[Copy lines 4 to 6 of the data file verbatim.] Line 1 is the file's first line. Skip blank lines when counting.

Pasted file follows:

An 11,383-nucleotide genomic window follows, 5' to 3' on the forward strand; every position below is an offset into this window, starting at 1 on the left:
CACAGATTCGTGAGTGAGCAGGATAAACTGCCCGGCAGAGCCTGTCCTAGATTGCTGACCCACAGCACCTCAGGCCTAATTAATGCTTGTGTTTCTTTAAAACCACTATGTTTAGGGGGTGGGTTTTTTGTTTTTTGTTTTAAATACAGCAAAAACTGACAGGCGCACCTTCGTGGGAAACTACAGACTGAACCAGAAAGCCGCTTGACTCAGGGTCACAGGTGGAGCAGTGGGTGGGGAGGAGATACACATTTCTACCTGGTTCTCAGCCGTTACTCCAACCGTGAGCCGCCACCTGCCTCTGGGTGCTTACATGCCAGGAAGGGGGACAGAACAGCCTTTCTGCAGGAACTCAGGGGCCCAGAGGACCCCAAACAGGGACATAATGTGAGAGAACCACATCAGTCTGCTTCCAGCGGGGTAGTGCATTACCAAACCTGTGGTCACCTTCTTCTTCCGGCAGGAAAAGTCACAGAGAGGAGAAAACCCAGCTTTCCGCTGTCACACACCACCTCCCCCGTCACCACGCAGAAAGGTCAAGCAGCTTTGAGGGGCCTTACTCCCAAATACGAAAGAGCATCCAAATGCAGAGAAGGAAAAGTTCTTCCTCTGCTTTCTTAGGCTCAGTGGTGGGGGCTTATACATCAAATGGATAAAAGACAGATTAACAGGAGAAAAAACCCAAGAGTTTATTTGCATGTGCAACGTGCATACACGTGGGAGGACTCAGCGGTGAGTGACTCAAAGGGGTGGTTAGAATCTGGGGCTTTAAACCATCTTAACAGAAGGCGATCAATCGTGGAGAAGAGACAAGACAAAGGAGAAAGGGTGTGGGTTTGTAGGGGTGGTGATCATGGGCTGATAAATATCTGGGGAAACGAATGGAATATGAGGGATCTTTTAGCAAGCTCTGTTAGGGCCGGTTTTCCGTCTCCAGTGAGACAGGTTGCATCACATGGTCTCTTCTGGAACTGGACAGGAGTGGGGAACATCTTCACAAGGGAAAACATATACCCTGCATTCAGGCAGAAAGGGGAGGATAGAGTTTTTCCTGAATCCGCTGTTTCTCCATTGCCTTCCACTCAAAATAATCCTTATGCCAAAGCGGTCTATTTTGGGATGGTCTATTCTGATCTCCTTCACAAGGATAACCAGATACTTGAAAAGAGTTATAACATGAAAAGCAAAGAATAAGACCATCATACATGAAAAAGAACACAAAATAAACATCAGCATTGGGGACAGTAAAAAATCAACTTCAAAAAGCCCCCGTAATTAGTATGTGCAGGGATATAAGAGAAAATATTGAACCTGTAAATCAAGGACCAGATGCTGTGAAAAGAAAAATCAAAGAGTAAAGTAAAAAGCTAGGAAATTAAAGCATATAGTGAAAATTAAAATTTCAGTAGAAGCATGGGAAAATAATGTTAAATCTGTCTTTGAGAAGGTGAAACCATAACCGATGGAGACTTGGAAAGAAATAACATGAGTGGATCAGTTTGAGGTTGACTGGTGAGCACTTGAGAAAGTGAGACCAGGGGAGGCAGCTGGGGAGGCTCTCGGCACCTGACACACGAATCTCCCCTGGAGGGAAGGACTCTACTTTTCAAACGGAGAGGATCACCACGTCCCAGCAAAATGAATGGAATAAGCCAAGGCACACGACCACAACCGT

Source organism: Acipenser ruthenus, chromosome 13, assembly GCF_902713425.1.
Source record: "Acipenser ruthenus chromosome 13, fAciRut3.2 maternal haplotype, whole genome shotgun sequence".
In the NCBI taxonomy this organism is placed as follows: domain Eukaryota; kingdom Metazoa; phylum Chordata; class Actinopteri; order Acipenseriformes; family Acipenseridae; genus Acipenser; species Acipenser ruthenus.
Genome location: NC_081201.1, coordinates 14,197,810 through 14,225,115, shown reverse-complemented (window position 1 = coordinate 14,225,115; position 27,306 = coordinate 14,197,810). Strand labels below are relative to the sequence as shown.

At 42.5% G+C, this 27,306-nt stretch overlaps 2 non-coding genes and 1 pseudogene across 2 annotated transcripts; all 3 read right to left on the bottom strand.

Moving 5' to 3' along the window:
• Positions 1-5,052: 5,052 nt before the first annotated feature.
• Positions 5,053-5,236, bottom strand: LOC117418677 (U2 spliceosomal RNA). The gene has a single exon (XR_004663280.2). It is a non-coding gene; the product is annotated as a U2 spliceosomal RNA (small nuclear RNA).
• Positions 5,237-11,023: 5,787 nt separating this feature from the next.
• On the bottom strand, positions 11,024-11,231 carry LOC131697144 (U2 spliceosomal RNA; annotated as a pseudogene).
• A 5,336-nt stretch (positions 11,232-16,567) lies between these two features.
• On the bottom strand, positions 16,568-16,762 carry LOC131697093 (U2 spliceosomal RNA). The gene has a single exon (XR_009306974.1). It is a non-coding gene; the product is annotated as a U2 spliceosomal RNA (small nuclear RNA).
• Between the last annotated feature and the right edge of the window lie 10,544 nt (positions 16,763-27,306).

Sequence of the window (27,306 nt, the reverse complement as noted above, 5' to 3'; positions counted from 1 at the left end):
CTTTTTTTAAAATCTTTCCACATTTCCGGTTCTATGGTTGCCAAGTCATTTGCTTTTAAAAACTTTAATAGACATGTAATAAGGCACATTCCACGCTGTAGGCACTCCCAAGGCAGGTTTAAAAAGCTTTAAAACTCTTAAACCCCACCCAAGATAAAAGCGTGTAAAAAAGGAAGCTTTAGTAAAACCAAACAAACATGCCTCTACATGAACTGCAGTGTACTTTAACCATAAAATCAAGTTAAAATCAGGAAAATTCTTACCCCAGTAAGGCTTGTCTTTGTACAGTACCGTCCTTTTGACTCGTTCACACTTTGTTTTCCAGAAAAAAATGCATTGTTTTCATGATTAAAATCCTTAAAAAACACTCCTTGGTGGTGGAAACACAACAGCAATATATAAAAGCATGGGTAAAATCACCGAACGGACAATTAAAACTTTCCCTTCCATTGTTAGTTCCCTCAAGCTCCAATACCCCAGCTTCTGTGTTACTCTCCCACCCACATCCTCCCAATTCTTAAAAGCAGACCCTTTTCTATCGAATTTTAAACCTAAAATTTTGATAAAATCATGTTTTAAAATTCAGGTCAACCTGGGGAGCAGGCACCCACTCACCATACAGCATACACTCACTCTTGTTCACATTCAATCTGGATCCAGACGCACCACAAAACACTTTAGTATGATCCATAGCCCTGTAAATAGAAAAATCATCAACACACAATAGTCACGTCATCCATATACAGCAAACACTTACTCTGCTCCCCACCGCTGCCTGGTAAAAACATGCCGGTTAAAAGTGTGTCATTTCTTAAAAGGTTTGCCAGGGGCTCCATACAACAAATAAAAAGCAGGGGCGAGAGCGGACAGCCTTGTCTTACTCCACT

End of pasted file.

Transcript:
Source record: "Acipenser ruthenus chromosome 13, fAciRut3.2 maternal haplotype, whole genome shotgun sequence".
In the NCBI taxonomy this organism is placed as follows: domain Eukaryota; kingdom Metazoa; phylum Chordata; class Actinopteri; order Acipenseriformes; family Acipenseridae; genus Acipenser; species Acipenser ruthenus.
Genome location: NC_081201.1, coordinates 14,197,810 through 14,225,115, shown reverse-complemented (window position 1 = coordinate 14,225,115; position 27,306 = coordinate 14,197,810). Strand labels below are relative to the sequence as shown.